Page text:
Reno’s Public Art Committee met via Zoom on May 11 to discuss plans for ongoing and upcoming public art projects. While the City faces major budget shortfalls this year and next, much of the funding for current projects was allocated in 2019, long before the pandemic.
Some City-sponsored art projects will move forward. Others are shelved or awaiting funding decisions. And one new project came about directly as a result of COVID-related business closures.
Bicentennial Park: On hold
The sculpture garden in Bicentennial Park was installed in 2016 by the City and the Rotary Club. Before the pandemic, the Public Arts Committee had planned to put new artworks on two concrete pads that are now empty. Funding was earmarked, and a call for artists went out, but now the project is on hold. “The money is there, but we’re not allowed to move forward on things that are not contracted right now,” said Alexis Hill, Reno’s Arts, Culture & Events Manager, in a phone interview.
National Bowling Stadium: Waiting to unveil
A City-funded piece—three large, vertical, sculptures by Washington artist Paul Vexler—was suspended from the stairway inside the National Bowling Stadium in February, but, given that business closures began in March, not many people have seen it yet. Plans for an opening reception or official unveiling are on hold until further notice.
Midtown Public Art Project: On schedule
There’s a new roundabout on South Virginia Street in midtown, complete with sculpture pedestal. Back in July, the Midtown Design Review Committee approved a 30-foot abstract metal sculpture by Arkansas artist Hunter Brown. Given reduced vehicle traffic in March and April, the street construction is ahead of schedule, but the sculpture installation remains on its original timetable. It should arrive sometime late this year.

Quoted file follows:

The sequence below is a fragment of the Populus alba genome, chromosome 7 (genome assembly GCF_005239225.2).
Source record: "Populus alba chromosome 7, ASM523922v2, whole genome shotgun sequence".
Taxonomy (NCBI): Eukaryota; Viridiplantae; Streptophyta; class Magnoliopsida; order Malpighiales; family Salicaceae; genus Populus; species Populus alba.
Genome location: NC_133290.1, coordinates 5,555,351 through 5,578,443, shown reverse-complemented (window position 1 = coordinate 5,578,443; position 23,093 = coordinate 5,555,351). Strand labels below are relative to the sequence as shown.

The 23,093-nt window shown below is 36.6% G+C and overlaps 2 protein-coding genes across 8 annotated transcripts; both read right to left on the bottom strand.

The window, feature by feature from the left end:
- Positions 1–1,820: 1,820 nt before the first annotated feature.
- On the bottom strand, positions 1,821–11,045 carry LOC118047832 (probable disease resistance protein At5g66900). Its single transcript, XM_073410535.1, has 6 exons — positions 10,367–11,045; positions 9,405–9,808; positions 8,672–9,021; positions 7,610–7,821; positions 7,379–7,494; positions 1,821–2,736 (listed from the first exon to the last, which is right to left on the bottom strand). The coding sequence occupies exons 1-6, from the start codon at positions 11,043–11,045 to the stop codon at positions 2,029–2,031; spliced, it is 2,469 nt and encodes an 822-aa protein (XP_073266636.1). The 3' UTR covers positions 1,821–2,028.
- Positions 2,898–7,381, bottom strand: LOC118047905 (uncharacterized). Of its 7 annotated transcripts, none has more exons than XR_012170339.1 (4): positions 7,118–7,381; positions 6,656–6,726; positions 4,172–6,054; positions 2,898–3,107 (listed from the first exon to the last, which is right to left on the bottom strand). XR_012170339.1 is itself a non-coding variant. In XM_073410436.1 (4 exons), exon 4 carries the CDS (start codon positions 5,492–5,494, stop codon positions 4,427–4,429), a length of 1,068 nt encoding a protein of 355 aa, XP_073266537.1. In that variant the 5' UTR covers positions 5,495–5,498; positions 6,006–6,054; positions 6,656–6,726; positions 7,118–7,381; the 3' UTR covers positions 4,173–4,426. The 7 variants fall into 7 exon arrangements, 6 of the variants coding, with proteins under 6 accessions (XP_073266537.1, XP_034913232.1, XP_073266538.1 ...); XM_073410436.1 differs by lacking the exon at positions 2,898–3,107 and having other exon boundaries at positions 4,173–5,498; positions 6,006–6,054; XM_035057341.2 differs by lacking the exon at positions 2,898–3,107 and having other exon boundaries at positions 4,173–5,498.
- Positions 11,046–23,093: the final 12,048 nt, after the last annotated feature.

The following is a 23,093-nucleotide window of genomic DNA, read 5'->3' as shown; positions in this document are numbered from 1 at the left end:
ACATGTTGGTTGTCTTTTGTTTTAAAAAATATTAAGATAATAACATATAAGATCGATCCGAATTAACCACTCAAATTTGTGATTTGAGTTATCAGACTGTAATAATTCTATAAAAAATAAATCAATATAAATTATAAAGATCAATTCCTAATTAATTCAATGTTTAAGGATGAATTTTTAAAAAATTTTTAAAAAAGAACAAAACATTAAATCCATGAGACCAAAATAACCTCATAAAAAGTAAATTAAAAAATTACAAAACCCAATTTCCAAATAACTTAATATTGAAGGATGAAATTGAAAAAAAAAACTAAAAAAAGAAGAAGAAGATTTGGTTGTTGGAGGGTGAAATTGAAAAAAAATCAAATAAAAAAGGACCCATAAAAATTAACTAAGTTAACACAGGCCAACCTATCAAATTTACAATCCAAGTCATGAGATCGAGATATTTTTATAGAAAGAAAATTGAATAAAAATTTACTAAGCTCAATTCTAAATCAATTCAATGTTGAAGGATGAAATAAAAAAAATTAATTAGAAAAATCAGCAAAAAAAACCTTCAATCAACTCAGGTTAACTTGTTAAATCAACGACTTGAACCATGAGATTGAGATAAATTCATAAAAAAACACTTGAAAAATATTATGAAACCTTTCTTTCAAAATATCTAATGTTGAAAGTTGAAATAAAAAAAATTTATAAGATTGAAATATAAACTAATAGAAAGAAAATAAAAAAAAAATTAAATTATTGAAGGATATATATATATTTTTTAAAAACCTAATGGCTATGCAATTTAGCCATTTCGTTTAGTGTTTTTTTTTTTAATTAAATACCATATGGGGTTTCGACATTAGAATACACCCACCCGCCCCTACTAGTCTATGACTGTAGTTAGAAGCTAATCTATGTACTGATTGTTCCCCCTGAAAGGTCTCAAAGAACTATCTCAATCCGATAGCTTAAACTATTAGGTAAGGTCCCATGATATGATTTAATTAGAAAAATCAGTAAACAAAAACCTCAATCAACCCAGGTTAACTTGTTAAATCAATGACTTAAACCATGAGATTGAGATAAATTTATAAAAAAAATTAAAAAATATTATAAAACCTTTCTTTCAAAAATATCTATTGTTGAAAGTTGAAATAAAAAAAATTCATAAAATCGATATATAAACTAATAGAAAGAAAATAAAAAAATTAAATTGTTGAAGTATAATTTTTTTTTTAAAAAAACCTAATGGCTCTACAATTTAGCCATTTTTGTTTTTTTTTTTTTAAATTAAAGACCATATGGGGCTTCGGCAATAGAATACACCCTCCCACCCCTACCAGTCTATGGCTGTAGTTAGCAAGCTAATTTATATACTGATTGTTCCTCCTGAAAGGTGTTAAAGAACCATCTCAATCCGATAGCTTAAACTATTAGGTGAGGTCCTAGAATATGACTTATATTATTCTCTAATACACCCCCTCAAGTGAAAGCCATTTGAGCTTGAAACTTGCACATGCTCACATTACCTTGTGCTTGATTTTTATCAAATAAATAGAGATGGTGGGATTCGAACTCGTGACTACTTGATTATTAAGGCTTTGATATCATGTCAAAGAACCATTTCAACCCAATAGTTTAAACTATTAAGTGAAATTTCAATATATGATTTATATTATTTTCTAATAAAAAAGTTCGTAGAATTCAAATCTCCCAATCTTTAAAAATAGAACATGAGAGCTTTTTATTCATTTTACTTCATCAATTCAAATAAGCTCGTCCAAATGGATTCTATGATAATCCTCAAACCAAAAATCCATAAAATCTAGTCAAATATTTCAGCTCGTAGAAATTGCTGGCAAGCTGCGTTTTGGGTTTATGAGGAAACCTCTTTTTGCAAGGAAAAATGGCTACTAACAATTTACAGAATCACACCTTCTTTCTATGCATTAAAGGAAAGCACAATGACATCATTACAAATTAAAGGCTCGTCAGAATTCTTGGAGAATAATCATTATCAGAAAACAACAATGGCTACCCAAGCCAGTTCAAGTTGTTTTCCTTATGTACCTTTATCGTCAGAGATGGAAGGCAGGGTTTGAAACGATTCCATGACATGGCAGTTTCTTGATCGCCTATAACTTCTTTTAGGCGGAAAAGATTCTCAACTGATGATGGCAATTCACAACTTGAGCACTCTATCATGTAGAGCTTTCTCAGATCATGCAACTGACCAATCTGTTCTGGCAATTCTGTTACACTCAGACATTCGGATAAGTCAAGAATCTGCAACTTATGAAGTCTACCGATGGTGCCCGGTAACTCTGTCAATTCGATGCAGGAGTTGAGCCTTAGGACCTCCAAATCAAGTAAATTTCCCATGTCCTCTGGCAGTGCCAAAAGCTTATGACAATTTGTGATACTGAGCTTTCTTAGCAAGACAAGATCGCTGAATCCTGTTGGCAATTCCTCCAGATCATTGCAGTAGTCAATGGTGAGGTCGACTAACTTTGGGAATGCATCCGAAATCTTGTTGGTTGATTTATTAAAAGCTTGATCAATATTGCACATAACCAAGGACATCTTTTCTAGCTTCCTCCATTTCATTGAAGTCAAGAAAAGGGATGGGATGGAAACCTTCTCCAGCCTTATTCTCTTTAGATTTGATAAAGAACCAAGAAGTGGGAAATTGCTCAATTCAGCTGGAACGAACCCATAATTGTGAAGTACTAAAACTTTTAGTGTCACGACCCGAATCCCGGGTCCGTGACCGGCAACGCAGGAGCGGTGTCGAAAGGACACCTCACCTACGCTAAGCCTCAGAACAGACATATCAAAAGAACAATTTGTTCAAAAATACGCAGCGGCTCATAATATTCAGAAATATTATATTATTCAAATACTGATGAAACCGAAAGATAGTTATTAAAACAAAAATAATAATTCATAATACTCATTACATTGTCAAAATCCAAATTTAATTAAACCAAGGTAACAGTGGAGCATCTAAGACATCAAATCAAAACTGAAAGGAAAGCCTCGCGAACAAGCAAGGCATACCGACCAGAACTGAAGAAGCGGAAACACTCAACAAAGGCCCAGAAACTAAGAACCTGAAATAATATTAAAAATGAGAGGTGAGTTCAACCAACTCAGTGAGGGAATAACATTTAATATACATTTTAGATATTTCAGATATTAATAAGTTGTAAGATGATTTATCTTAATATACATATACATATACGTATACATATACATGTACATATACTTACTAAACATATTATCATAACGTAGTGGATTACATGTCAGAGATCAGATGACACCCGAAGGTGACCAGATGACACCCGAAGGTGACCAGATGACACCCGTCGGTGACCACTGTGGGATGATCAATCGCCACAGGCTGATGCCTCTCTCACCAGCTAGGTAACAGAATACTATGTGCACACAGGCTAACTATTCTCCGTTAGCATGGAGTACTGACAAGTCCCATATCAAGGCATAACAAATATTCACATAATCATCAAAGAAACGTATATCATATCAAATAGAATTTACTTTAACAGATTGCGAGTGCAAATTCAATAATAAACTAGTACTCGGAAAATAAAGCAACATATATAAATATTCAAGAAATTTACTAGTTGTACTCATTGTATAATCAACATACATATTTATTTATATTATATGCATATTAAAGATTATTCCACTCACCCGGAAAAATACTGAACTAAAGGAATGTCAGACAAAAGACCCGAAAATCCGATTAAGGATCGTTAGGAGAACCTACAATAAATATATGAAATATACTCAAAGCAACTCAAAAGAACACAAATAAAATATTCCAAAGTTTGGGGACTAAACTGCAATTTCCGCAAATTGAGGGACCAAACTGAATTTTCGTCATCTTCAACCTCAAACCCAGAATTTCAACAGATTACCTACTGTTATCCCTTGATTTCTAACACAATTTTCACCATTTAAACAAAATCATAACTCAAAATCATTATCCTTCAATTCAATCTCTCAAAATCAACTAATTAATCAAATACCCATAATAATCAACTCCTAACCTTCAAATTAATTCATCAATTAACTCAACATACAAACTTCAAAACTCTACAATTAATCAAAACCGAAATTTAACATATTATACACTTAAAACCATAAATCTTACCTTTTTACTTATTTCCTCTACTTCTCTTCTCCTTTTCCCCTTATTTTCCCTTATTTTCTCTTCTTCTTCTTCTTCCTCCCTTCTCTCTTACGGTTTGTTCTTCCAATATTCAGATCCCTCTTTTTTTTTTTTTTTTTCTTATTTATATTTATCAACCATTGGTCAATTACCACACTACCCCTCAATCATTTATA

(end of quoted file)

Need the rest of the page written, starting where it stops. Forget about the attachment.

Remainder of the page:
Fourth Street Project: Probably a go
On East Fourth Street, as homeless shelter clients have become neighbors with hip new bars, city officials have been strategizing to design a public art plan to suit a gentrifying neighborhood. The Public Art Commission secured $100,000 in National Endowment for the Arts funding in 2019, and the City Council approved an additional $100,000 in matching funds from the Room Tax Fund. (Room Tax revenue comes from Reno hotel guests, and it goes toward promoting tourism. Some funds from that revenue stream are earmarked specifically for public art.)
To begin the process of designing art for Fourth Street, officials solicited input from the public, holding events at places like Black Rabbit Mead Co. and The Depot Craft Brewery Distillery. They also circulated an online survey and held a session at the Community Assistance Center.
The city’s matching funds are subject to one more round of approval. The committee plans to release a call for artists later this month. The expected installation time frame is summer 2021 or later.
“We think it’s really important that we install something spectacular for Fourth Street when things open up later,” Hill said during Monday’s Zoom meeting.
Storefront Murals: New and underway
Storefront Murals is a new city arts project conceived in response to COVID-19-related business closures. The City is offering $500 to selected artists to cover materials and labor for small murals. The intended recipients are businesses in high-traffic areas that are not yet authorized to open—bars, for example, many of which have been boarded up since mid-March. “It’s so if you’re walking in your neighborhood, you see art instead of boards,” Hill said.
Art Belongs Here: Probably a go
While public art is often designed, at least in part, to bolster tourism and visually anchor busy retail districts, in January 2019, the City launched a program to put art in residential neighborhoods. Seven pieces, mostly murals and creatively designed bike racks—were installed in 2019. The committee would like to continue this program in 2020 and is awaiting City approval on funding from a national organization.
Gate Project, Wingfield Park: Deadline extended
At Wingfield Park Amphitheater, the entryway to the back of the stage is a dark place to hide in, and it’s easy to vandalize. To prevent incidents, the Public Art Commission asked artists to submit design ideas for a gate, intended to be both a visually striking art piece and a practical security measure.
The initial submission deadline has passed, but with July performance events canceled, the impetus to spruce up Wingfield Park by summer is not particularly pressing, and the committee extended the call for designs through June 1.
Kris Vagner is an arts and culture writer who’s earned awards for critical writing, entertainment writing, feature writing, and—somehow—sports writing. She’s also the editor of Double Scoop, Nevada’s visual arts news site. More at www.krisvagner.com. Support her work in The Ally.